Looks Like You

looks-like-you

Looks Like You by Melodie Yvonne Ramey

Looks like you’re having a comfortable ride in that car that I built for two
Looks like you’re having an easy time, though, that seat wasn’t made for you
You’ve taken advantage of my little life and you’ve used me through and through
You’re such a seductive little whore always looking to suck someone new

A single white female, your copy paste face changes lies like a bloody chameleon
You exploit your friends, set your table with men, and ignore them except when it’s mealtime
A canvas so blank, you are void like white paint, mostly harmless till you get your hooks in
And then it’s too late ‘cause you’ve super glued fate like an ear to an open mouthed Tyson

Looks like you’re having a comfortable ride in that car that I built for two
Looks like you’re having an easy time, though, that seat wasn’t made for you

I wish I was free, but bound we will be for handles are not often shaken
As much as I run it’s like you’ve got a gun held up to my mind that you’ve taken
So I guess I’ll just hide, stay hidden inside, ‘til your beasts sleeps that I have awakened
And then I’ll be rid of your intricate web and I’ll pray that you leave me forsaken

Looks like you’re having a comfortable ride in that car that I built for two
Looks like you’re having an easy time, though, that seat wasn’t made for you
Looks like you’re having a comfortable ride in that car that I built for two
Looks like I cared, well, that’s where you erred, I’ll set fire to myself when I’m through

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Categories: Melodie Yvonne, Melodie's Music, Rhyming and LyricsTags: , , , , ,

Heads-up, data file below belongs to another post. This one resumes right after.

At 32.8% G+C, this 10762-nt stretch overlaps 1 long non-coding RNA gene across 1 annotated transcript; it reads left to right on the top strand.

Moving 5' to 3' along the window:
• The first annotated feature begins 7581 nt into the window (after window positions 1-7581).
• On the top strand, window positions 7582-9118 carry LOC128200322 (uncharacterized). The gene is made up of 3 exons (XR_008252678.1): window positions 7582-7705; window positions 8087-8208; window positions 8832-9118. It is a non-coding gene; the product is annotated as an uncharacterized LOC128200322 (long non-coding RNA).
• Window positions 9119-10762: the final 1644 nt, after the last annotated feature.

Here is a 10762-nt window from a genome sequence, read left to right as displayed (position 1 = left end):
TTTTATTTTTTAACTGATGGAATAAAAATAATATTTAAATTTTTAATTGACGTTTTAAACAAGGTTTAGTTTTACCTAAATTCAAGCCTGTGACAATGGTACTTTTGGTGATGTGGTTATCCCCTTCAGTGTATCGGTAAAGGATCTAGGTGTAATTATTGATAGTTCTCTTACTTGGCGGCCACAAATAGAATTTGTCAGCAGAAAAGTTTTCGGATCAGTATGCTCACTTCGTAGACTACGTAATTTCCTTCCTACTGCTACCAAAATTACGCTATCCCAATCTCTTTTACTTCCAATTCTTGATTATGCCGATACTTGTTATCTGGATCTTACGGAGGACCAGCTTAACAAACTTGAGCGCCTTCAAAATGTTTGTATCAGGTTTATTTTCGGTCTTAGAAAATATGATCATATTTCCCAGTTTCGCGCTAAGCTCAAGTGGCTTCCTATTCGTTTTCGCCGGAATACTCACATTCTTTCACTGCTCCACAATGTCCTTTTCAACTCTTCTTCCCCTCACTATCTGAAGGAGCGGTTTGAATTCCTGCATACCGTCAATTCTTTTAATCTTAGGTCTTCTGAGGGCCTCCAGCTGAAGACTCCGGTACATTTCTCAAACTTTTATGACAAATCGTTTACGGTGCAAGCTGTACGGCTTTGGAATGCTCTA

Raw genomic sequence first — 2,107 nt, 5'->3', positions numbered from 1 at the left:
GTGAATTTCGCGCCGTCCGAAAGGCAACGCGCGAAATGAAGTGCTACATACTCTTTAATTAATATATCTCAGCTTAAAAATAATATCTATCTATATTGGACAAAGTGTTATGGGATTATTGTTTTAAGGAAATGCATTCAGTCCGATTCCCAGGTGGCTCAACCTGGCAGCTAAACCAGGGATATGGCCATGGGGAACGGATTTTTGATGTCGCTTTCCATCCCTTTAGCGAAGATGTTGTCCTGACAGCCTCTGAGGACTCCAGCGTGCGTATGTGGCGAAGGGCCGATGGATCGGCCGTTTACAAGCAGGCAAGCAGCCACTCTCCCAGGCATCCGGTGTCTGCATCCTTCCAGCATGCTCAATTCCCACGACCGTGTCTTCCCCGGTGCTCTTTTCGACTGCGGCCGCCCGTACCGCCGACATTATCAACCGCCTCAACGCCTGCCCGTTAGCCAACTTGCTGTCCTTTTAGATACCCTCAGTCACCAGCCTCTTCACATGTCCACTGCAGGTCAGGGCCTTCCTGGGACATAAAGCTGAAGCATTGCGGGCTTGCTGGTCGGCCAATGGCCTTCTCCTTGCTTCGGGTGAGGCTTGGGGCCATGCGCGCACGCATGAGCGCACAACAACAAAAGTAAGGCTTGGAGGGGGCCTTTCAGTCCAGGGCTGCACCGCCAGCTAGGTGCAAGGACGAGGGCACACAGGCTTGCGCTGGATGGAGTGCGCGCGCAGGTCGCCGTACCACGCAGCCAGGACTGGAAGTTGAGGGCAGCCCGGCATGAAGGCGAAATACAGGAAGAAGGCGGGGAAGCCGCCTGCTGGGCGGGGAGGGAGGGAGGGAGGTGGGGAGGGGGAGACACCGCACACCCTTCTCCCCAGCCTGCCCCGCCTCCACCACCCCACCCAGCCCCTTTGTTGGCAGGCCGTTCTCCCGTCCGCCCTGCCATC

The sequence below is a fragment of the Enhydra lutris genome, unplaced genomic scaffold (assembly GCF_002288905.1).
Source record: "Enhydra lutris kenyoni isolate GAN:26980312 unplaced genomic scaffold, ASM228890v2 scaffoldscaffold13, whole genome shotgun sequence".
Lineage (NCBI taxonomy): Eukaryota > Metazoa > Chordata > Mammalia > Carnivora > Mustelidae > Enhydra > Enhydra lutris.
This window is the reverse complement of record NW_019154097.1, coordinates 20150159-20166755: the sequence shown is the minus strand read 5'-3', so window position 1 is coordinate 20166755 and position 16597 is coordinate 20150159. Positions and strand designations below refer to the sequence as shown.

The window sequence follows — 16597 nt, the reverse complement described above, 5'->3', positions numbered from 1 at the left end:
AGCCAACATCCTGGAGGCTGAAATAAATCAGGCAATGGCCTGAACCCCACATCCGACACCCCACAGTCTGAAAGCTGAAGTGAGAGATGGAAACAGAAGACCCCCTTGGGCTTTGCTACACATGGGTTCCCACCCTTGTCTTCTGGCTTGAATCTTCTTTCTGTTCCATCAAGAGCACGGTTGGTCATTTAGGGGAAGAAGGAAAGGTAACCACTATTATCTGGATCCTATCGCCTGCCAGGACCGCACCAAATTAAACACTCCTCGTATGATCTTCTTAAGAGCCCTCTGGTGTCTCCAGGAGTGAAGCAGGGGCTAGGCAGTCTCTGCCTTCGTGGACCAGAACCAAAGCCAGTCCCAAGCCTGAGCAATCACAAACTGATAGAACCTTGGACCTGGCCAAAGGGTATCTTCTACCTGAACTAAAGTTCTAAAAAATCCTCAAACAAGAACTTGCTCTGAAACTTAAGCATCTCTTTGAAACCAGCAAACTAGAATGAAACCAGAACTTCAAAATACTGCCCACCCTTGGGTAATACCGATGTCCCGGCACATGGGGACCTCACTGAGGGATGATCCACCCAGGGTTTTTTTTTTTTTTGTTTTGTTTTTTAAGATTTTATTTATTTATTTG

Melodie Yvonne

Melodie Yvonne Ramey, owner, editor, & contributor at Photographic Melodie, grew up in the small southern Indiana town of North Vernon. She picked up her first camera at the young age of 5, and was immediately hooked. Every trip, even just to the local park, was turned into a fantasy scene of her own imagination that would later be turned into epic tales in word and photos.

Melodie spent her teen years learning from and mentoring under professionals such as Richard Young, John Sheckler, and The Grand Conundrum. She received an Associates of Applied Science in Visual Technologies majoring in Photography from Ivy Tech in 2002 after studying under acclaimed professors such as Hoosier photographer Darryl Jones, Jonathan Wilson, and many other masters in the field.

Melodie’s main focus has always been music photography. Growing up with photography and listening to amazing musicians inspired her dream to create visual images that made people feel the way they do when they hear the music. She wanted to help people SEE the music by capturing every magical moment of concerts that she could only dream about as she gazed into music magazines like Rolling Stone and Spin.

Melodie has done numerous jobs around the country ranging from working for bands to even being the official photographer on many southern Indiana Poker Runs. Her specialties are in nature, music, and candid event photography, as well as one of a kind photographic creations. Melodie published her first print book Photographic Memories: In the Beginning, a collection of poetry, in 2011, and has since published 2 more print works, Photographic Memories: Meet me in the Middle and Hoosier Heavens, her first photo book. Melodie currently acts as publisher, editor & lead contributor at Photographic Melodie and does freelance work with many other media outlets, venues, and artists.

Melodie says, “I started out with a Tweety bird camera and a dream and I never let go. I will always love photography and the vessel it has given me to share the images of my heart and mind with the world. I have found that every single person on this earth visualizes the world in very different ways. Some people are optimists, some are pessimists. Some people are daydreamers, and others keep their feet firmly planted on the ground. Photography allows me to show some of these different visualizations. It allows the rationalist to see that it’s okay to dream, it can show the monsters hidden in the dark, and it can show even the saddest of people that there is still joy in the world.”

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